Our last two days have been in Copper Breaks State Park – we are really making the best use of our annual Texas State Park Annual Pass. Breaks refers to the splits in the ground here, which result in a red ‘mini-canyon’ about 50-60′ deep. The surrounding area is absolutely flat. 20170424_134905Although there isn’t a lot happening around here, this is a very pleasant campground, with great spacing between sites and crazy helmetlike shelters over each picnic table. 20170424_195354We are especially pleasant to have nabbed a site with a shade tree. Although it’s been hot – nearly 90 today, we can sit in the shade and breeze and thoroughly enjoy being outside. (As I write this, it’s 9pm, and there’s a coyote party going on not too far away).  We cycled the entire Park, and hiked a few of the trails, although there’s nothing really spectacular to see here. Probably the highlight of the hikes was this former shoreline, preserved in rock, a long way from any current water. 20170424_135203This is the kind of stuff we really love to stumble across on any hike.

Tomorrow we head into Oklahoma. We want to escape any serious prolonged heat, so we’re creeping north a bit. The weather forecast for the upcoming weekend looks dangerous in the Oklahoma/Arkansas area, so we’re going to have to be willing to change plans on the fly if necessary.

California Days

Boy, have we ever covered a lot of ground since my last post. Funny how a bit of time trivializes all of the things we did – it seems really silly to detail activities to the extent that I usually do. So, we’ll go with the Cliffs Notes version here – bits of commentary. Photos. And California is so beautiful that I have dozens that I would like to share.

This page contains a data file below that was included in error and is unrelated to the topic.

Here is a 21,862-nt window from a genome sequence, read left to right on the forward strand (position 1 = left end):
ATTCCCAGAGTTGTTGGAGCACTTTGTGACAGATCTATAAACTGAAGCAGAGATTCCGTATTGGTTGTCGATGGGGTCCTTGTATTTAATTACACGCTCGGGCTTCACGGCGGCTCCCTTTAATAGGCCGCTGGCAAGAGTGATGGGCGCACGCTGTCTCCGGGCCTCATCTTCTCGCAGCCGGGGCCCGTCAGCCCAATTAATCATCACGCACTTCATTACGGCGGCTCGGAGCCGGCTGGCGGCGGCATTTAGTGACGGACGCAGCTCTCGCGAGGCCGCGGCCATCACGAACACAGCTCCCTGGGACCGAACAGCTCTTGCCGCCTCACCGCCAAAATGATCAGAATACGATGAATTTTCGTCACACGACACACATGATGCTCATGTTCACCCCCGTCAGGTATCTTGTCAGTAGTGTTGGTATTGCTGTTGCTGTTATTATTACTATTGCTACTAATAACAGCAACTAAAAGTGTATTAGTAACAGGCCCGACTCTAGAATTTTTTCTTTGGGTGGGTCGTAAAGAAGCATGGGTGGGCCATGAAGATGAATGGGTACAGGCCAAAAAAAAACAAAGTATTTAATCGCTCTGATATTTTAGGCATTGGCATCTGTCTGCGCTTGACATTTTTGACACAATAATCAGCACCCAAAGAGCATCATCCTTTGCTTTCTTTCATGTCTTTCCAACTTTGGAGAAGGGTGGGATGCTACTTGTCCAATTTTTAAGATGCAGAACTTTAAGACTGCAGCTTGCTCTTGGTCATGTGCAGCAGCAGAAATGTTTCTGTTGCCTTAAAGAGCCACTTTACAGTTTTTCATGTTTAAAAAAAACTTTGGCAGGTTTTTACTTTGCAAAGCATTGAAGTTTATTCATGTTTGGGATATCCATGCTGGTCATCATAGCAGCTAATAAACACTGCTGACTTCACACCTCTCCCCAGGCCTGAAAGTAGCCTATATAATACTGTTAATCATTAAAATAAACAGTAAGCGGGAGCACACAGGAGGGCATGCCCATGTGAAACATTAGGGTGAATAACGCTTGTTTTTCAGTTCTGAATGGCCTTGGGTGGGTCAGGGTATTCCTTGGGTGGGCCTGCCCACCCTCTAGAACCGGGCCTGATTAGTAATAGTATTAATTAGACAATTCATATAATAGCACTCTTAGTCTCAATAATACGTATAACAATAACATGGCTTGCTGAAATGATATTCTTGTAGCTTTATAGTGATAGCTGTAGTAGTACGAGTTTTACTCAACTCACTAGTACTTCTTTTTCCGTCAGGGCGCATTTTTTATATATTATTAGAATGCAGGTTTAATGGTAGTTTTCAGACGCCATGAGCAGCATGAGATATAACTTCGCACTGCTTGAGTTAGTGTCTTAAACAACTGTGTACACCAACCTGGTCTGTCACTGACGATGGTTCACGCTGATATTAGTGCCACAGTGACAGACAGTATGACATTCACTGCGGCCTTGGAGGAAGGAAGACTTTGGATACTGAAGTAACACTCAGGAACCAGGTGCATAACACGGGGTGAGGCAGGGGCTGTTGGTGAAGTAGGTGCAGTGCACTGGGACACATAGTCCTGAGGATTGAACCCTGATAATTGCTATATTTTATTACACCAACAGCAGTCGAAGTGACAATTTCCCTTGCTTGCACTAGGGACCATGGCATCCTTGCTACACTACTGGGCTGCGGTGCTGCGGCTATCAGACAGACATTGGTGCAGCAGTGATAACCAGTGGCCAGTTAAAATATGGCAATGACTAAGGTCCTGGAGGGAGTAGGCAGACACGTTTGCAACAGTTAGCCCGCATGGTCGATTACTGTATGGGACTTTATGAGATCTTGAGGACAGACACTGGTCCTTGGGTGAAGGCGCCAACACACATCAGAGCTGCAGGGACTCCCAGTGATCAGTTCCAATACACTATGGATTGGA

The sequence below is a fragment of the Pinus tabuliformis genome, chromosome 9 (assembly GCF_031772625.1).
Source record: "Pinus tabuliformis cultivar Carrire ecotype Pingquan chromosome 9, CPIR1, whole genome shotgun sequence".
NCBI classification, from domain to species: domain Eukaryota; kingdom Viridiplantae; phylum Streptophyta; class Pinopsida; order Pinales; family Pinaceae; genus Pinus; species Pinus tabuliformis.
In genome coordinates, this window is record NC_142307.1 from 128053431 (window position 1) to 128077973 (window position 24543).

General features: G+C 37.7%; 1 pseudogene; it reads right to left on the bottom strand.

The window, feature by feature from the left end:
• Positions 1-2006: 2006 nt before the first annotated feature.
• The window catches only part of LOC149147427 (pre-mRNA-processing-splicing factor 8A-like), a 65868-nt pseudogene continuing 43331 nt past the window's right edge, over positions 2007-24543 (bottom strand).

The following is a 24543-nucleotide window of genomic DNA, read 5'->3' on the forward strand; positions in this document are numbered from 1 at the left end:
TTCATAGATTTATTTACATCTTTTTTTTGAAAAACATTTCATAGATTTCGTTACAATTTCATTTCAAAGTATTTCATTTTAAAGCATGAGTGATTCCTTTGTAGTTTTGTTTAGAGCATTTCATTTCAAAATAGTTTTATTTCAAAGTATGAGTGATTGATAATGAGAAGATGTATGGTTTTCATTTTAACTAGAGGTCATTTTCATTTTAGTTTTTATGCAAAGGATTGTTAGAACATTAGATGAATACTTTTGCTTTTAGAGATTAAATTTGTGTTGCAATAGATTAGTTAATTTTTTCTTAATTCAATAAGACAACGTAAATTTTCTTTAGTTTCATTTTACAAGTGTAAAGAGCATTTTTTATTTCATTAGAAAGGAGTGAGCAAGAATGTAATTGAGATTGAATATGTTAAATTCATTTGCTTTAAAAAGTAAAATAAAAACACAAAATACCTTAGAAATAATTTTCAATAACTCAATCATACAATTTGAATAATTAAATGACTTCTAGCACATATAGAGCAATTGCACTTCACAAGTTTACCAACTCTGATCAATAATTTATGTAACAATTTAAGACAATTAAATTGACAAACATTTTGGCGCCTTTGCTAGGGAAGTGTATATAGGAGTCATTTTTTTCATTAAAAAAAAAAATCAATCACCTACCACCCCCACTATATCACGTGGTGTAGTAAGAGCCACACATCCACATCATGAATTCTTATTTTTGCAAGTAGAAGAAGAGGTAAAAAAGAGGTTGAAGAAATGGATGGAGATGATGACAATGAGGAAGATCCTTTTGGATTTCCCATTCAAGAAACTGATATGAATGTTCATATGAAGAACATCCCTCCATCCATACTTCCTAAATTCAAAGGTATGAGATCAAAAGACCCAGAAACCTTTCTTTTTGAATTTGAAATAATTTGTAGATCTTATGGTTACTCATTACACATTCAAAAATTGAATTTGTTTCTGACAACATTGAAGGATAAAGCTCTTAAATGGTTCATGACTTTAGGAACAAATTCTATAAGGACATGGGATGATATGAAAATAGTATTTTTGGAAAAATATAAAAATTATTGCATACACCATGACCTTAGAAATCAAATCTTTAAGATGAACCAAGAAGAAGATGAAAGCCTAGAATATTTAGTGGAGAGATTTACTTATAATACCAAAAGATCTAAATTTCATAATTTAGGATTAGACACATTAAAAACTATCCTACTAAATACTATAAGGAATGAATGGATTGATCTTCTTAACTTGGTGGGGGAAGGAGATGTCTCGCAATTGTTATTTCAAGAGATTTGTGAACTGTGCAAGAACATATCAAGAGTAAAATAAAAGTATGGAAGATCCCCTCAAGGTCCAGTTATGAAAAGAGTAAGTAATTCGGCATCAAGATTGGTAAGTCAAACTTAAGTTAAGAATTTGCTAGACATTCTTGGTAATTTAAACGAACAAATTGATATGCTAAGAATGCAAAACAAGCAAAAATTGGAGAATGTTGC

Before leaving Crystal Cove State Park, we had to take one extended bike ride to Coronado Island to see the iconic Hotel del Coronado. Wow. I couldn’t take any photos from a vantage point that made any sense, so you’ll have to enjoy the linked ones instead. There is even a sand sculptor on the beach there, creating fanatastical castles.wp-1489722400006.jpg It really is a look into another vacation world. Our bike ride took the biggest chunk of a day, and covered 50+ miles. Loved the fact that probably probably 45 miles of this was on dedicated bike paths, AND a brewery was right along the route.

Moving on to San Clemente State Beach was interesting, as noted in my last post. Our campsite was overgrown with weedswp-1490289949242.jpgand a couple of feral cats seemed to adopt us – drinking from Jezzy’s outside water dish, hanging out by the warmth of our campfire, and sitting on our picnic table.wp-1490289471717.jpg And yet? What a great campground – kids, bikes, tons of tent-campers. The campground itself is perched atop some delicate-looking sandstone cliffs. wp-1490289999739.jpgIt’s amazing (to me, anyway) that these cliffs are still standing – you can scratch them with your fingernail. But they are beautiful, especially strewn with spring wildflowers. wp-1490289917234.jpgwp-1490289739477.jpgWandering down the beach, we spied on Nixon’s old house – Casa Pacifica. wp-1490289890597.jpgwp-1490289864289.jpgLots of surfers. wp-1490289851524.jpgwp-1490289830255.jpgWe cycled down a beach path, and wandered out on the San Clemente pier. wp-1490289812166.jpg20170323_102117.jpgwp-1490289621329.jpgwp-1490289588089.jpgSan Clemente vs Laguna Beach? Old money vs new artsy money. Both fun.

It was a shock to leave the beach and head back into the Mojave Desert, but that’s what we did. Owl Canyon Campground near Barstow, CA was our next stop. With our senior pass, camping was $3/night. It couldn’t have been better.wp-1490669231753.jpg About 80% of the 30 campsites were empty, so we grabbed a good one, and set up for two nights. Ahhhh, so quiet. Huge, starry sky. The only bad thing was that it was super windy, so we couldn’t enjoy a campfire, or even an evening cookout. The wind was howling!

We did hike into the Canyon the next day, taking Jezzy on the two-mile loop.wp-1490669266731.jpg Sadly, as we neared the end, we found a rocky wall obstacle. We could have gotten up and over, but there was no way we could have boosted Jezzy over. So, we had to turn around and trudge back. There’s not much else out there – we learned that we were lucky not to have been there on a weekend – it turns into a Jeep off-roader wild party. So happy not to have blundered into that!

Death Valley was our next stop, but that deserves its own post.

Back Again